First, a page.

Does WhatsApp Work in Dubai?


Before setting foot in the U.A.E., I wanted to know whether it is possible to use WhatsApp in Dubai. After all, Middle East states are known for having stringent Internet restrictions. So, after extensive research, I’ve stumbled upon some interesting discoveries that I wanted to share with you in this post.

Does WhatsApp work in Dubai? Unfortunately, WhatsApp is one of the blocked apps in the U.A.E. The country’s Telecommunications Regulatory Authority (T.R.A.) imposes a ban on similar apps like Skype, Viber, and Google Hangouts because of offering free, unlicensed VoIP calls.

So, where does that leave those who have come to love and depend on WhatsApp as a communication tool? There is no denying that this app offers an invaluable service because you are able to see and talk to loved ones rather than just text or email them. The good news is you can gain access to VoIP services in the U.A.E with a VPN. If you don’t want to be cut off from the rest of the WhatsApp community during your trip in Dubai, this guide is for you. Read on to find out what a VPN is, where you can find one, how to use it, and whether or not it is legal to use in the U.A.E.

Why WhatsApp Doesn’t Work in the U.A.E.

Internet censorship is not something new. Well-intentioned parents have been using web filters, firewalls, and other such similar software to protect children from undesirable online content for a while now. On another end, companies use software to prevent employees from visiting specific sites using work computers. It is also not uncommon for governments to use Internet censorship as a means of controlling a nation’s access to information. For Dubai and the rest of the U.A.E., the latter is the case.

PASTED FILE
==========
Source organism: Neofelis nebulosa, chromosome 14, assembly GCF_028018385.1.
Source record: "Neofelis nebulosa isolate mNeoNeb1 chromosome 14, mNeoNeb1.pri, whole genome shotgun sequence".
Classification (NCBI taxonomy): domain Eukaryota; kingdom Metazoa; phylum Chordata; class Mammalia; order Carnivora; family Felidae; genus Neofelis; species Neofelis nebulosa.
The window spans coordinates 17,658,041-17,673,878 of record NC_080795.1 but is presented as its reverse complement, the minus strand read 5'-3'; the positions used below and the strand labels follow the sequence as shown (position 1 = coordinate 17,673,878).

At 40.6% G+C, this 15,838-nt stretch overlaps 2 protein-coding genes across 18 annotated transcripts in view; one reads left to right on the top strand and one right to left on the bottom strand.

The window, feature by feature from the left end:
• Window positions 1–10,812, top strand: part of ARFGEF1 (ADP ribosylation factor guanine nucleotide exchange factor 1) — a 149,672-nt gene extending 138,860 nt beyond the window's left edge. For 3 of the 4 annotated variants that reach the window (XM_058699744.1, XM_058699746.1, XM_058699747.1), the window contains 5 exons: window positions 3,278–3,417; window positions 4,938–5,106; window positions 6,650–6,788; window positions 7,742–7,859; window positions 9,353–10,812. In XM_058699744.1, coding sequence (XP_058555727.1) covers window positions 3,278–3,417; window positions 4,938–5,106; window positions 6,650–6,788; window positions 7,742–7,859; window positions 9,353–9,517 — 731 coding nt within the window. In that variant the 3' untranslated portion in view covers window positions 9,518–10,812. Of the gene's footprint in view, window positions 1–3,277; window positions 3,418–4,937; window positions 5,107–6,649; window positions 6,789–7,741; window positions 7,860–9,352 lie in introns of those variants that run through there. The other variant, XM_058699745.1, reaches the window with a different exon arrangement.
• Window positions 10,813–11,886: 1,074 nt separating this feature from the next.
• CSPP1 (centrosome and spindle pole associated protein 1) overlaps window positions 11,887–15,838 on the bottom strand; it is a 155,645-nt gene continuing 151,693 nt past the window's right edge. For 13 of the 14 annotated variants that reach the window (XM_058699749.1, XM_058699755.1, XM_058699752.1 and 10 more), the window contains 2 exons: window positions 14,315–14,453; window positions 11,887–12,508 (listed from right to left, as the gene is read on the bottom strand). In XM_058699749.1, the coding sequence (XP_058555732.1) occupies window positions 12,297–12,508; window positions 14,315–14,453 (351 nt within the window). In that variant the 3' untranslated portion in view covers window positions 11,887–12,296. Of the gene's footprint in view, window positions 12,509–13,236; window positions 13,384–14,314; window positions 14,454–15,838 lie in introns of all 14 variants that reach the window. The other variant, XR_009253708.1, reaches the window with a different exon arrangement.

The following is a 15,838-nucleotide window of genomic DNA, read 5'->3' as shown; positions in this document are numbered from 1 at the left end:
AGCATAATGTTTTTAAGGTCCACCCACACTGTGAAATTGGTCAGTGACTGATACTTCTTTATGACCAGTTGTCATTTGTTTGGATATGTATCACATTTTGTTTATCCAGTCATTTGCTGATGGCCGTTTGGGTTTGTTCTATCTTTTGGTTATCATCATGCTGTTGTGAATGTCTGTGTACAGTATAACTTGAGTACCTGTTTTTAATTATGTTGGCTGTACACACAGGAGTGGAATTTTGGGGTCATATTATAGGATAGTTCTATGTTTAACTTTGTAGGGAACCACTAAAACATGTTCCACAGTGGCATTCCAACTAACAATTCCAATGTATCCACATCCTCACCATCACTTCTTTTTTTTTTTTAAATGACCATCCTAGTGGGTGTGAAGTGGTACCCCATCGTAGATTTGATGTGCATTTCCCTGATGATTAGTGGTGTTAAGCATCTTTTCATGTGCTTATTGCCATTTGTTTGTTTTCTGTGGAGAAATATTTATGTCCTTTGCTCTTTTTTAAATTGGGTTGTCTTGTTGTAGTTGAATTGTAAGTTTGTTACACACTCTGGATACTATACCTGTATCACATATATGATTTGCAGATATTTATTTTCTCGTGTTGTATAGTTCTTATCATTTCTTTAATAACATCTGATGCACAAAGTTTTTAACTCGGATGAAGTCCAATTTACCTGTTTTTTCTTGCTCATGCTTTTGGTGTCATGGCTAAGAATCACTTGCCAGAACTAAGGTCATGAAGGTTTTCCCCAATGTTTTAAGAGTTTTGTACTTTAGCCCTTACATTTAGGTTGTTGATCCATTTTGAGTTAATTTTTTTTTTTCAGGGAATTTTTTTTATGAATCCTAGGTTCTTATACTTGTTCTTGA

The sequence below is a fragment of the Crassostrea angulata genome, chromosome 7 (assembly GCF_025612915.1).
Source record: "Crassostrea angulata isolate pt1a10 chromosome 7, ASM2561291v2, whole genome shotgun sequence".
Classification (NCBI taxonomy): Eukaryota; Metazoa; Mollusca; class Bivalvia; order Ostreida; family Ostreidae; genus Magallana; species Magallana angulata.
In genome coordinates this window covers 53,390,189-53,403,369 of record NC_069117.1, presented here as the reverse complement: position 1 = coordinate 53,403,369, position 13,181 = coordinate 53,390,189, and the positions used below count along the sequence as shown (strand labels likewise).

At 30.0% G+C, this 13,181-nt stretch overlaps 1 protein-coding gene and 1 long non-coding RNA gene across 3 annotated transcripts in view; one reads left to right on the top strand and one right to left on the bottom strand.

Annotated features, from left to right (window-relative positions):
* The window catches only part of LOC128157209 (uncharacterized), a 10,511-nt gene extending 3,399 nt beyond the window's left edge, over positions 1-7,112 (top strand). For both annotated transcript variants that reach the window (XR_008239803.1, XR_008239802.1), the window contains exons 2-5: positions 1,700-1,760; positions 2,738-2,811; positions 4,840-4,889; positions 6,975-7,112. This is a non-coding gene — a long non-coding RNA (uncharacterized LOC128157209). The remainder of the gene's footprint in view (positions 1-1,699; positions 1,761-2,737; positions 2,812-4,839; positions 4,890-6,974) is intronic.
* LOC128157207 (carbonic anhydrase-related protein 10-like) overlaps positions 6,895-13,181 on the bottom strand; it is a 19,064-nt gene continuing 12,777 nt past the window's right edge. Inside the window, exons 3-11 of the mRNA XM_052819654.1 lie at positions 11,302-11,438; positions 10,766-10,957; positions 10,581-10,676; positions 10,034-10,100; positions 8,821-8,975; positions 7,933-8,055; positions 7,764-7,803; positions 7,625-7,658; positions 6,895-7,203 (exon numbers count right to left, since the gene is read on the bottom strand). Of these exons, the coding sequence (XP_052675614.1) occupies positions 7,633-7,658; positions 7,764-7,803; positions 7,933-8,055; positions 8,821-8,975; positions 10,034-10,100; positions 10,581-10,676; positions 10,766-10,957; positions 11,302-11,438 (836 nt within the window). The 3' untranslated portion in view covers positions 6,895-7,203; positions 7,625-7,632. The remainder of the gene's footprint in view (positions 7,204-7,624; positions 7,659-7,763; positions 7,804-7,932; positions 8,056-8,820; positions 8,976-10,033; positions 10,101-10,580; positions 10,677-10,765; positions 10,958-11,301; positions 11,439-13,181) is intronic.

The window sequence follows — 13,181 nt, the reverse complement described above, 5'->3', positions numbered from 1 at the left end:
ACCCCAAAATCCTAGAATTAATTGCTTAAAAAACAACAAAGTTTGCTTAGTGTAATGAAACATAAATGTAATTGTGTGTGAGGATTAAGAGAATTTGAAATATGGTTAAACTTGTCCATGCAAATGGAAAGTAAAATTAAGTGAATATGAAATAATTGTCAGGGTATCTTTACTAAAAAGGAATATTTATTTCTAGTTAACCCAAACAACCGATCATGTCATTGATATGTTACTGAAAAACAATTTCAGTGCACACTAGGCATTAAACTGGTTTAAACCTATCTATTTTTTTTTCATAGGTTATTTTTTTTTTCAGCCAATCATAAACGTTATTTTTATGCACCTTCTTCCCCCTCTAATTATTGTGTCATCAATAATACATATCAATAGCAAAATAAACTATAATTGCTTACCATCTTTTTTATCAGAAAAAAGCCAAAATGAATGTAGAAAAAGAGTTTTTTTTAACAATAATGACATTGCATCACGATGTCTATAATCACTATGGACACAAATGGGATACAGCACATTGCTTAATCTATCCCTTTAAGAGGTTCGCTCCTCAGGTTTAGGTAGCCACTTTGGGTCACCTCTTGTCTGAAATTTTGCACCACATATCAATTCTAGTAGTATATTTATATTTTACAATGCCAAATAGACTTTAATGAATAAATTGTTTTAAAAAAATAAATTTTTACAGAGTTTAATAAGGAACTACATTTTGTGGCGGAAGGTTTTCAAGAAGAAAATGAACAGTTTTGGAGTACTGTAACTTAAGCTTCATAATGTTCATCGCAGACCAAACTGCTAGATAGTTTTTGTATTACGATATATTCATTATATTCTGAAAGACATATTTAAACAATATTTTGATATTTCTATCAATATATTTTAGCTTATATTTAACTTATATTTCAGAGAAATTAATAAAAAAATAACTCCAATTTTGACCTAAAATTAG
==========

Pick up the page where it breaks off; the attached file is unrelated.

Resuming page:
The region’s government maintains tight control over Internet access. So much so that there are only two Internet Service Providers (Du & Etisalat) in the whole of the U.A.E. One is government-owned while the other has ties to the government. Because of this, you cannot conduct any online activity without the government’s nod of approval. Both I.S.P.s allow the state free reign to perform Internet filtering as well as government snooping. What’s more, the Internet providers closely monitor users via I.S.P. tracking.

The U.A.E. is also notorious for having stringent Internet-related laws. The Telecommunication Regulatory Authority (T.R.A.) oversees the nation’s use of the Internet. The T.R.A. uses set guidelines to determine what online content is/not allowed to get to the devices of Dubai’s residents. Any content that offends, goes against, or contradicts Islam morality, public morality, national security, public order, or general public interest is banned by T.R.A. The scope of this covers websites that promote:

  • Terrorism
  • Drugs trading
  • Gambling and similar activities like bettering and lotteries
  • Nudity & pornography